Home-, hand- and manmade

The past year I’ve come across so many emergent, and promising food movements, that I decided to publish a series.  This first post explains you how doing-it-yourself  (DIY) is slowly pushing away our call for convenience in the kitchen, cellar, garage, or wherever you brew your beer, stir your ricotta or store your chutneys.

The DIY movement started in Brooklyn, among people in their 20s and 30s who “have a sense of community and an appreciation for traditional methods and flavors”. We all want to know what’s in our food, but most of all it’s exciting to make food the artisan way. And get it right. Exactly right.  

By adopting traditional preservation and conservation methods,  food processors and supermarkets  are side-stepped.  Many amateur, and professional chefs prefer to do the bread-baking, the meat-curing and the cucumber-pickling themselves. Preferably at home. By hand.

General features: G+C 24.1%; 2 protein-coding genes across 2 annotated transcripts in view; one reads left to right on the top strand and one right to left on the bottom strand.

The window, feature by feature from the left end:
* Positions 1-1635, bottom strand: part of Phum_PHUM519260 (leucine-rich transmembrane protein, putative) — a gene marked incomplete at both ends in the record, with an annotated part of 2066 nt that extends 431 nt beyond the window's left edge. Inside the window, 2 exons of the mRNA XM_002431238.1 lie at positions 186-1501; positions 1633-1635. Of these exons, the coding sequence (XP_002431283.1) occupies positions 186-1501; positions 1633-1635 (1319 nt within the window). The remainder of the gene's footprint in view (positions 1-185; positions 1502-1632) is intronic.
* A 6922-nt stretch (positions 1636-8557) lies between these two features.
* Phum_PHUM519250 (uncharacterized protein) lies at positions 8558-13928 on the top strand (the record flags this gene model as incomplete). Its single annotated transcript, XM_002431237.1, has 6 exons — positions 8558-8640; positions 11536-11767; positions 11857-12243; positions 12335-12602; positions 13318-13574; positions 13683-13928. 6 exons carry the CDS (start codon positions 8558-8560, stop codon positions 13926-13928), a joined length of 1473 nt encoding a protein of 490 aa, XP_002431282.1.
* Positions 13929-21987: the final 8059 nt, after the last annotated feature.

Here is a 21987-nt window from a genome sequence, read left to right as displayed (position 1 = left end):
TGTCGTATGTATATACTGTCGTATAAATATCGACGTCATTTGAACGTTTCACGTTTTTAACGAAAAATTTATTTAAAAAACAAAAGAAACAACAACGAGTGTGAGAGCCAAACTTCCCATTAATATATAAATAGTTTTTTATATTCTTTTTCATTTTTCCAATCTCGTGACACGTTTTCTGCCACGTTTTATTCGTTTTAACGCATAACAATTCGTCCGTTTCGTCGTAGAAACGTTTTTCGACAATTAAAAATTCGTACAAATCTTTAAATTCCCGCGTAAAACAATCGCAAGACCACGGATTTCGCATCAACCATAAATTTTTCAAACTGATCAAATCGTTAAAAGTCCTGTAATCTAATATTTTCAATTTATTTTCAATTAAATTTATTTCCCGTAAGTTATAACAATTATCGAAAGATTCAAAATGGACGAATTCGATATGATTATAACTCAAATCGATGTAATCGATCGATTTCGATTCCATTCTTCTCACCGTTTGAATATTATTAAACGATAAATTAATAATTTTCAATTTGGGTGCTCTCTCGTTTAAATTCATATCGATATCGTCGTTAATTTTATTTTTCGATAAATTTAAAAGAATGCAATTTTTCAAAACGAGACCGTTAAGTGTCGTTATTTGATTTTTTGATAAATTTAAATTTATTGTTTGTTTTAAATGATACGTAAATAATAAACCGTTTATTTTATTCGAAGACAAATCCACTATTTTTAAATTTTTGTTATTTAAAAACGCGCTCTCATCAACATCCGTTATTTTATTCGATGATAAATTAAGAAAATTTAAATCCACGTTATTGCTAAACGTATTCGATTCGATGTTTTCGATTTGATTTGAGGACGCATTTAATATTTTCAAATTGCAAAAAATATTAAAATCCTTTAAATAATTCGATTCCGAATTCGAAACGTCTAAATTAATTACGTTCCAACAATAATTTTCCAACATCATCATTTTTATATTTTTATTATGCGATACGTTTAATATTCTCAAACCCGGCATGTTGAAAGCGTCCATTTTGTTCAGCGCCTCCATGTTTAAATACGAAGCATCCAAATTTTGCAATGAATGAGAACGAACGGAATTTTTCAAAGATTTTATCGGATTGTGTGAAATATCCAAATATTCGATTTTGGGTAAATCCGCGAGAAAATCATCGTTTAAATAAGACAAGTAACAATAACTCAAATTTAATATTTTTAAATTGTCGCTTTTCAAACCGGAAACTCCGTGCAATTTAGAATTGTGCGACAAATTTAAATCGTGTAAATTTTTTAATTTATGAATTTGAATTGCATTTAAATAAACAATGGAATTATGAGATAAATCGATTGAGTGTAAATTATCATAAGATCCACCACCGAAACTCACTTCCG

The book shown here is a perfect starting point for any DIY foodie. It’s made by cook and culinary illustrator Yvette van Boven. I call her book a cross-over between a cookbook, and Instructables.

Once you’ve finished your batch of chili-jam or get fed up with your home-brewn punch, start a bottom-up initiative, where community is built through the sharing and swapping of homemade food. An overseas example is the (again Brooklyn-based) food swap where homemade goods are exchanged for other edibles as a means to combat the lingering economy. Your shelf will be happy.

A Dutch example of swapping amazingly tasty rhubarb wodka, seaweed lasagne and eggnog icecream is the Underground Farmer’s Market (Underground Boerenmarkt), where Amsterdam-based food trendwatcher Marjan Ippel brings together all types of avid home-cooks to share their produce with other cooks, and a limited (paying) public.

If you’d sell your homemades there, what would you like to make perfectly?

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